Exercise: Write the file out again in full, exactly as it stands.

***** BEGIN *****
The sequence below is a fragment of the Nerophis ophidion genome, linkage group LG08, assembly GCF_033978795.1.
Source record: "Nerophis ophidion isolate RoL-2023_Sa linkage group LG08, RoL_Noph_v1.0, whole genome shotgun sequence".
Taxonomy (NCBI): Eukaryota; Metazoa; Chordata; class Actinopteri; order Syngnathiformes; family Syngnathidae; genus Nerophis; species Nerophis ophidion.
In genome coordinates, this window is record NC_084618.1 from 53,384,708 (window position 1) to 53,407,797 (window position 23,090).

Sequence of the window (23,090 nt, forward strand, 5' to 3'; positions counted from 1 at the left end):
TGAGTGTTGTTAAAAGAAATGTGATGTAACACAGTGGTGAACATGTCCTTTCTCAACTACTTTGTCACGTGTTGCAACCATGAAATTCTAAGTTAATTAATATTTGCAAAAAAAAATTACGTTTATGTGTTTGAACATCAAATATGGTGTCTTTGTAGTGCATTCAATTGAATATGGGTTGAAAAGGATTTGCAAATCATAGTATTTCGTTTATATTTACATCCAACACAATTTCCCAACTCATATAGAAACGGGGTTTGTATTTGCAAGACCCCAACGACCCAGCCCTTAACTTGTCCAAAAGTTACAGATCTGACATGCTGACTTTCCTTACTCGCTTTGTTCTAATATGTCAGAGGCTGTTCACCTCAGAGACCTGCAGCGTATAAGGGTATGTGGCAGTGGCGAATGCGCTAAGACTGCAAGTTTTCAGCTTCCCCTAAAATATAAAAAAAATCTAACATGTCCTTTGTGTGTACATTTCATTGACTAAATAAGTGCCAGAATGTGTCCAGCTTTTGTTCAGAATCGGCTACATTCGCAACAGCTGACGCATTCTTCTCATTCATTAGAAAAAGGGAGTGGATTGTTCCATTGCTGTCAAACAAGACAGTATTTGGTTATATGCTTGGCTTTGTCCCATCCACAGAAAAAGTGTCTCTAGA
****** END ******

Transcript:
The sequence below is a fragment of the Nerophis ophidion genome, linkage group LG08, assembly GCF_033978795.1.
Source record: "Nerophis ophidion isolate RoL-2023_Sa linkage group LG08, RoL_Noph_v1.0, whole genome shotgun sequence".
Taxonomy (NCBI): Eukaryota; Metazoa; Chordata; class Actinopteri; order Syngnathiformes; family Syngnathidae; genus Nerophis; species Nerophis ophidion.
In genome coordinates, this window is record NC_084618.1 from 53,384,708 (window position 1) to 53,407,797 (window position 23,090).

Sequence of the window (23,090 nt, forward strand, 5' to 3'; positions counted from 1 at the left end):
TGAGTGTTGTTAAAAGAAATGTGATGTAACACAGTGGTGAACATGTCCTTTCTCAACTACTTTGTCACGTGTTGCAACCATGAAATTCTAAGTTAATTAATATTTGCAAAAAAAAATTACGTTTATGTGTTTGAACATCAAATATGGTGTCTTTGTAGTGCATTCAATTGAATATGGGTTGAAAAGGATTTGCAAATCATAGTATTTCGTTTATATTTACATCCAACACAATTTCCCAACTCATATAGAAACGGGGTTTGTATTTGCAAGACCCCAACGACCCAGCCCTTAACTTGTCCAAAAGTTACAGATCTGACATGCTGACTTTCCTTACTCGCTTTGTTCTAATATGTCAGAGGCTGTTCACCTCAGAGACCTGCAGCGTATAAGGGTATGTGGCAGTGGCGAATGCGCTAAGACTGCAAGTTTTCAGCTTCCCCTAAAATATAAAAAAAATCTAACATGTCCTTTGTGTGTACATTTCATTGACTAAATAAGTGCCAGAATGTGTCCAGCTTTTGTTCAGAATCGGCTACATTCGCAACAGCTGACGCATTCTTCTCATTCATTAGAAAAAGGGAGTGGATTGTTCCATTGCTGTCAAACAAGACAGTATTTGGTTATATGCTTGGCTTTGTCCCATCCACAGAAAAAGTGTCTCTAGA